Okay, so thatís it for the engine types that I think deserve distinctions. Of course there are meaningful distinctions to be made even within those paradigms, and many games tend to flirt between the lines. Keeping those deck types in mind, however, can help keep your expectations and buys aligned with a focused plan that will see you winning more games than you otherwise would with less focus.
Money, Big Money, Money-ish, Whatever
When it comes to money games, I take an opposite stance to that of Engines. Notably, itís that I think distinctions tend to be harmful here rather than beneficial. Iím not going to focus on specific examples here so much as describe the kinds of things to look out for and exploit in these types of games, and also to a lesser extend when to play these sort of decks over the above ďAs-Good-As-it-GetsĒ engine choice.
Features of these decks:
- Silver and Gold, are, of course good cards. Many kingdom cards tend to help out, however. A good rule of thumb is that two kingdom terminals is usually correct, and, if those terminals are durations, then three is usually correct. If the terminals are not draw cards (and, really, you should relatively rarely play terminal draw BM mostly because it prohibits this), you can add in other useful cantrips with impunity.
- Kingdom Treasures are really good. Treasure Trove is tremendous for these decks (and also because it baloons your deck, allows you to play with extra terminals). But watch out for cards like Relic. If the engine is playing Relic most/every turn, youíre going to have a lot of trouble hitting $8 with 4 card hands.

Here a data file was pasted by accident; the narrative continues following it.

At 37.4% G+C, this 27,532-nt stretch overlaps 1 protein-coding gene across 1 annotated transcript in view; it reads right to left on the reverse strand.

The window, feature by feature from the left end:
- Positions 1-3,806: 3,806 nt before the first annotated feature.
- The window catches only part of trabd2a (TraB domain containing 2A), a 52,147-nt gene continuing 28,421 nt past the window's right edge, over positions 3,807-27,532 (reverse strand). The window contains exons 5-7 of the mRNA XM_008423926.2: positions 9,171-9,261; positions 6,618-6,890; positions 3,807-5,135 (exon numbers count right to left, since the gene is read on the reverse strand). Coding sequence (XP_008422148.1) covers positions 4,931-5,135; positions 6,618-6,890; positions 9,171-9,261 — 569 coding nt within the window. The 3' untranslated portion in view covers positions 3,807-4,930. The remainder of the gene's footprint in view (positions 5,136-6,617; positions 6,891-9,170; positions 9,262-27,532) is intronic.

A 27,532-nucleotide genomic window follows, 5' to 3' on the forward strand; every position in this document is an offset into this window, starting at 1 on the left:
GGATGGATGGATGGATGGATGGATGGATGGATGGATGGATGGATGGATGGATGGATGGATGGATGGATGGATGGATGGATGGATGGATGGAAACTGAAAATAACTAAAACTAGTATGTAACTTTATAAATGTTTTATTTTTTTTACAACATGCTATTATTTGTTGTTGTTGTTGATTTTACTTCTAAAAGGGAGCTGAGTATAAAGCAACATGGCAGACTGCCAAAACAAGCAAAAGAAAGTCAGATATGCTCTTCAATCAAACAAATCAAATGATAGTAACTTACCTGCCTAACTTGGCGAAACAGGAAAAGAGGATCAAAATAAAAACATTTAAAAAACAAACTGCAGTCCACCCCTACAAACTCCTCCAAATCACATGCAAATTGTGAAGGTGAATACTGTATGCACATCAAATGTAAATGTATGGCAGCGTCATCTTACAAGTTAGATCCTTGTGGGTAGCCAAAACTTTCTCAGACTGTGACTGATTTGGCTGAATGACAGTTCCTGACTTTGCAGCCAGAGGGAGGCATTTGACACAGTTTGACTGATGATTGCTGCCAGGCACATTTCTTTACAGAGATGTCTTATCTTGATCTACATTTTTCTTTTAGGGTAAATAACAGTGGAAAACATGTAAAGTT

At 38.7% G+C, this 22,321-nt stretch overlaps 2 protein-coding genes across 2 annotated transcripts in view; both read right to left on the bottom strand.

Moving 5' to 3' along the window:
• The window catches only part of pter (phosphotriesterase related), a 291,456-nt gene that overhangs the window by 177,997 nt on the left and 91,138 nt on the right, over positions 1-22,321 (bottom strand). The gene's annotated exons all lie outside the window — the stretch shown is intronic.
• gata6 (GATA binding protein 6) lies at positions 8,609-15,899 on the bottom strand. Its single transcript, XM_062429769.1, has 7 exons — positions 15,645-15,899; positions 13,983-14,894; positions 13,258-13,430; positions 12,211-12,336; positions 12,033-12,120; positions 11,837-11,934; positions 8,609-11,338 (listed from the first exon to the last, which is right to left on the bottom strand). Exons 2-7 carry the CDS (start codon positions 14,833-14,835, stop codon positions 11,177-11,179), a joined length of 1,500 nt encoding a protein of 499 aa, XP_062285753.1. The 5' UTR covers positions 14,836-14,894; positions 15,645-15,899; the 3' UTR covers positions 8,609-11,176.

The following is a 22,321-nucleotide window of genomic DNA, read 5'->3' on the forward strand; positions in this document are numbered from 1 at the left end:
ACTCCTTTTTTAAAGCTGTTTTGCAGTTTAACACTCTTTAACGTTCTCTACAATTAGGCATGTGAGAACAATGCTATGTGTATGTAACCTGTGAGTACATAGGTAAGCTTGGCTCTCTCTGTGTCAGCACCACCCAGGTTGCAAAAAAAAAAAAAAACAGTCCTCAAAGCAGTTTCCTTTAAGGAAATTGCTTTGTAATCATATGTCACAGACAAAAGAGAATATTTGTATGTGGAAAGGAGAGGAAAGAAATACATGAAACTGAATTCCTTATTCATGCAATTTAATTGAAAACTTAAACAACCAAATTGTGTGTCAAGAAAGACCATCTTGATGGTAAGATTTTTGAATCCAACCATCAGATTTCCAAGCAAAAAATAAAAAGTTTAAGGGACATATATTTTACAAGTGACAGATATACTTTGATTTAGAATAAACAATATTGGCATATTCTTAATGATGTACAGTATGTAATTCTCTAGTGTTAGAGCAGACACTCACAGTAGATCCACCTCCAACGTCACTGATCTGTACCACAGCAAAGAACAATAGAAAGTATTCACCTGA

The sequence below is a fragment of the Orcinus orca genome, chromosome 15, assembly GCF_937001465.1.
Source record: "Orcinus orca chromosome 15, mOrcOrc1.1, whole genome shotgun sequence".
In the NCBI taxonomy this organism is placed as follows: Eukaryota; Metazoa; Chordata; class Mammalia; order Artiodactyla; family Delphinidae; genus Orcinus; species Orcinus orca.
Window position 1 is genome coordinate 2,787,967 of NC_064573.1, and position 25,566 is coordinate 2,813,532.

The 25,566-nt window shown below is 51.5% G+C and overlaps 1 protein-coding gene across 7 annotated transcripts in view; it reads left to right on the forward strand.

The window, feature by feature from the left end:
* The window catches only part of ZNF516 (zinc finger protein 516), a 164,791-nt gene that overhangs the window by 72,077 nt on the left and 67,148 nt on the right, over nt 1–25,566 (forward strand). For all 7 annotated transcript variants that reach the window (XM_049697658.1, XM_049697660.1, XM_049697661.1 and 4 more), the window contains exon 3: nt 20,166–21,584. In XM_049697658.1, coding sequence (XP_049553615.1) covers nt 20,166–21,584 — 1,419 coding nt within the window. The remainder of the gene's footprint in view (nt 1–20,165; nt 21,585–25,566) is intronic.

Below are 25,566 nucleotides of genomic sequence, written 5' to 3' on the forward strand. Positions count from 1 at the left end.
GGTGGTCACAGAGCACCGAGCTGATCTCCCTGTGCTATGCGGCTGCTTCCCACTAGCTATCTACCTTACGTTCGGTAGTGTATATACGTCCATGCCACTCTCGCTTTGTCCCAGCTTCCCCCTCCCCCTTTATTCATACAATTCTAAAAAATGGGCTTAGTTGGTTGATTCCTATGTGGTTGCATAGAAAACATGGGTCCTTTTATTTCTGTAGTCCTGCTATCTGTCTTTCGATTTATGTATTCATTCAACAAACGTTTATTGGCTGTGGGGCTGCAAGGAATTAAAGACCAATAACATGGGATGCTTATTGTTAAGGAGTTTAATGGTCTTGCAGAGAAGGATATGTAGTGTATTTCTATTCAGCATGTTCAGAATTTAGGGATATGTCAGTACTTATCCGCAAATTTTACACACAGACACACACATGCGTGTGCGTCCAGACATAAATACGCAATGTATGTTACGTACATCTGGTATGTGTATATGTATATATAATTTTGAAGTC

- Points are the name of the game. This generally means two things
- Green early. You want to be ahead in these games, not have a better deck. Standard ďBig MoneyĒ means you donít Province until you have $18 in your deck total, but most Kingdom Card strategies allow you to buy Provinces earlier than that, which basically means typically you buy one Gold and then itís all Provinces on $8.
- Cards that give points are really great. This means Monument. But it also means Witch/Swamp Hag/Ill-Gotten-Gains, and doing things that would normally be dumb like buying Temple mostly just for the VP Chips, or taking the Defiled Shrine relatively early (but please, donít over-do this. You still need to hit $8). If you need any proof that points are important, hereís some: 1. Swamp Hag BM beats Cultist BM 2. Buying a single Ill-Gotten-Gains and otherwise playing straight big money beats straight Big Money 70% of the time!
- Any way you can add in reliability is great
- Baker is a big help, because smoothing out your hands that are quite honestly completely random is great.